Tom Maguire suggests that the National Journal finding that John Kerry is the most liberal member of the Senate isn’t supported by Poole and Rosenthal’s NOMINATE scores, at least not over the last two Congresses. He also quibbles:
Any fool can ask a question that ten wise men cannot answer: Dr. Poole bases his rankings on all recorded roll call votes, including the straight party-line organizational votes – for example, all Republicans voted for Bill Frist as Leader, and for the various Republican committee chairpersons. My suspicion is that the results give a good ranking within parties (so Kerry is really a centrist Dem), but the border between Republican and Democrat on substantive votes is blurrier than these results suggest. Objectivity and simplicity might suffer, but has this been looked at?
My (admittedly fuzzy) recollection of NOMINATE is that the results are fairly robust when you exclude pure party-line votes from the input data. A second approach to this question is a recent paper (released Monday!) by Joshua Clinton, Simon Jackman, and Doug Rivers that uses a Bayesian item-response theory model to approach the question (the same method used in their forthcoming APSR piece, a variant of which I used to measure political knowledge in my dissertation); the abstract follows:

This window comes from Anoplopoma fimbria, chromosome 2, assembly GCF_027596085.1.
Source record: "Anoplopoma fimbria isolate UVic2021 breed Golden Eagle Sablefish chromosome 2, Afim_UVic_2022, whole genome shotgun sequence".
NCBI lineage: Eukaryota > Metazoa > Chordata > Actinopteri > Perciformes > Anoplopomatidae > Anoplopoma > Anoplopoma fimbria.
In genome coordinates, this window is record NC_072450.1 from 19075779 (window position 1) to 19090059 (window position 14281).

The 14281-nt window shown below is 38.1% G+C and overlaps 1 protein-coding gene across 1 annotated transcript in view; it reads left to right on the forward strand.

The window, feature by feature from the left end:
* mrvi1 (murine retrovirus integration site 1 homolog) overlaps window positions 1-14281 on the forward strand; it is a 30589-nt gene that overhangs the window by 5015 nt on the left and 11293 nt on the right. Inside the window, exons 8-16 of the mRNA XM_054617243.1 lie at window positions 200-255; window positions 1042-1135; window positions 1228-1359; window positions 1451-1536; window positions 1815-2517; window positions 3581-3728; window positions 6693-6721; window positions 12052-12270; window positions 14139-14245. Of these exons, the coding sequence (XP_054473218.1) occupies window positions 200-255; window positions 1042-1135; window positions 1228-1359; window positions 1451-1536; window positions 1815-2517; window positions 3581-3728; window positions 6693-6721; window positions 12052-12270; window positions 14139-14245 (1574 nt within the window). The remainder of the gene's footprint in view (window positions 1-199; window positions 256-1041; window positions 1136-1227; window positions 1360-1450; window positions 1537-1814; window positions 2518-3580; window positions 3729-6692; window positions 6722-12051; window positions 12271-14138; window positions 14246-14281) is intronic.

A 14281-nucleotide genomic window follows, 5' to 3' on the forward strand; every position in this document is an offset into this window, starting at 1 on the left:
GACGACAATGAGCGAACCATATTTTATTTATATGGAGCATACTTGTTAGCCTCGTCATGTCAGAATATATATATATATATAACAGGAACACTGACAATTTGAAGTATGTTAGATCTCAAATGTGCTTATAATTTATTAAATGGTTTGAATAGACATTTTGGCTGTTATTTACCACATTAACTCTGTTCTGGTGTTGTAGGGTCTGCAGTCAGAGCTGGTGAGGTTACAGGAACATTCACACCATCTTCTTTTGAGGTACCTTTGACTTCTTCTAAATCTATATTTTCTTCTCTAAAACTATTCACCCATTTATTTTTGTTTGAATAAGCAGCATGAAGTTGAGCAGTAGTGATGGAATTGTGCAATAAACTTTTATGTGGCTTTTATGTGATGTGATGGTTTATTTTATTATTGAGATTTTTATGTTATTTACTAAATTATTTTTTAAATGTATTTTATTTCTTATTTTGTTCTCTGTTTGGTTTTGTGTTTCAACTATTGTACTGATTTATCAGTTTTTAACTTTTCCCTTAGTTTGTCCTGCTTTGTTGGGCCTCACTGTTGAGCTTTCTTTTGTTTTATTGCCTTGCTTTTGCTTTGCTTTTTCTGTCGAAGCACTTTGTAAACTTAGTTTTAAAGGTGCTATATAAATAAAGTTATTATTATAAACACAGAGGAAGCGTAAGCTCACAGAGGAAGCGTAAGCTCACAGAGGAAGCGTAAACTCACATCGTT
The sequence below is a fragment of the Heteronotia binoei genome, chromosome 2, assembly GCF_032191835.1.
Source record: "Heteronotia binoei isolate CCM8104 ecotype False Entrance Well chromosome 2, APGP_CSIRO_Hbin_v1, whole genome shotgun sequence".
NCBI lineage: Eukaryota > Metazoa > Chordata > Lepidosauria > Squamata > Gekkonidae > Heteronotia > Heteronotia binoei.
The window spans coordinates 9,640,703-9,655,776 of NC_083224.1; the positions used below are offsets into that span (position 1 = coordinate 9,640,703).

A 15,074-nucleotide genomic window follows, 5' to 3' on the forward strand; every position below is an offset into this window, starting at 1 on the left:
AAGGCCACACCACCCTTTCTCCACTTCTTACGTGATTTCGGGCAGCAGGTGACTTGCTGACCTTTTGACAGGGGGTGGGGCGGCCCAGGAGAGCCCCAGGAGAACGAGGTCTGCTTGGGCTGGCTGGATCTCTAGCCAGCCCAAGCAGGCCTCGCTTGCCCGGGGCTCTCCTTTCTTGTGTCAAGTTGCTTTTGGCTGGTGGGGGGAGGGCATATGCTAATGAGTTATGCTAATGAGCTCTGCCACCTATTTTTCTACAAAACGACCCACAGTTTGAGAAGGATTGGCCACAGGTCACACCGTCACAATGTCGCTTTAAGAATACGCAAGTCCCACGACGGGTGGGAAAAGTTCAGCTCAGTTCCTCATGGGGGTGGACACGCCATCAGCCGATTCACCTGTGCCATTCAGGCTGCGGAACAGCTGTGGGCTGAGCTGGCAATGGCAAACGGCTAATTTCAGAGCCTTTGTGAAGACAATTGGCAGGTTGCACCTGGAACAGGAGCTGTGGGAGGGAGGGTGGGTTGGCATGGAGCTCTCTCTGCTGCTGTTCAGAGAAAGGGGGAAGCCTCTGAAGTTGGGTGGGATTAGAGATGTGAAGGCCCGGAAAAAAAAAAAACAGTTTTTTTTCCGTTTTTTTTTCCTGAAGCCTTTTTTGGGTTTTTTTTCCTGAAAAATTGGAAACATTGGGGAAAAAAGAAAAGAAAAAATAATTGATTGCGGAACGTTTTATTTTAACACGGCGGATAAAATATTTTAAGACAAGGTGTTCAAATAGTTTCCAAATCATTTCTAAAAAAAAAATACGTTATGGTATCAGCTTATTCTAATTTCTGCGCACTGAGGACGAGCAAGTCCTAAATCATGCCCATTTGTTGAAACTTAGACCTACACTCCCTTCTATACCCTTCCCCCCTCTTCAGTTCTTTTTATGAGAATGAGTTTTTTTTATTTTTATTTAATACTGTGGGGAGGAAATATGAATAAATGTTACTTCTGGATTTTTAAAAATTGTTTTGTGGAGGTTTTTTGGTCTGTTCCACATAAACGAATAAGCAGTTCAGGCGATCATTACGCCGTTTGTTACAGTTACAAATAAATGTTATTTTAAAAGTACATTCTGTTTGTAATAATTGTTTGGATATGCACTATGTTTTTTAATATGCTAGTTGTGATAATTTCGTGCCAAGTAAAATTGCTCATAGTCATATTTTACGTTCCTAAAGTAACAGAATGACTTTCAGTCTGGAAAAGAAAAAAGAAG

We reanalyze the 62 key Senate roll calls of 2003, as identified by National Journal, using a statistical procedure that (1) is sensitive to different rates of abstention across senators and roll calls; (2) allows us to compute margins of errors on voting scores and the ranks of the legislators, as well as compute the probability that a given senator occupies a particular rank (e.g., is the “most liberal” senator). The three Democratic senators running for president in 2003 have markedly higher rates of abstention than the rest of the Senate, leading to considerable uncertainty as to their voting score (particularly for Senator Kerry). In turn, we find that contrary to recent media reports, Senator Kerry (D-MA) is not the “most liberal” senator, or at least not unambiguously; as many as three Senators could plausibly be considered the “most liberal“, with Kerry third on this list behind Senators Reed (D-RI) and Sarbanes (D-MD).
The note lacks any high-powered math, and should be accessible to anyone with an interest in politics and a modicum of statistical knowledge. Incidentally, their method does show a closer overlap between Democrats and Republicans than NOMINATE does (in part because they restricted the analysis to 62 “key” votes rather than all of the roll calls). One other thing to note: the whopping error bar around Kerry’s position, a direct result of his absenteeism from the Senate over the past year.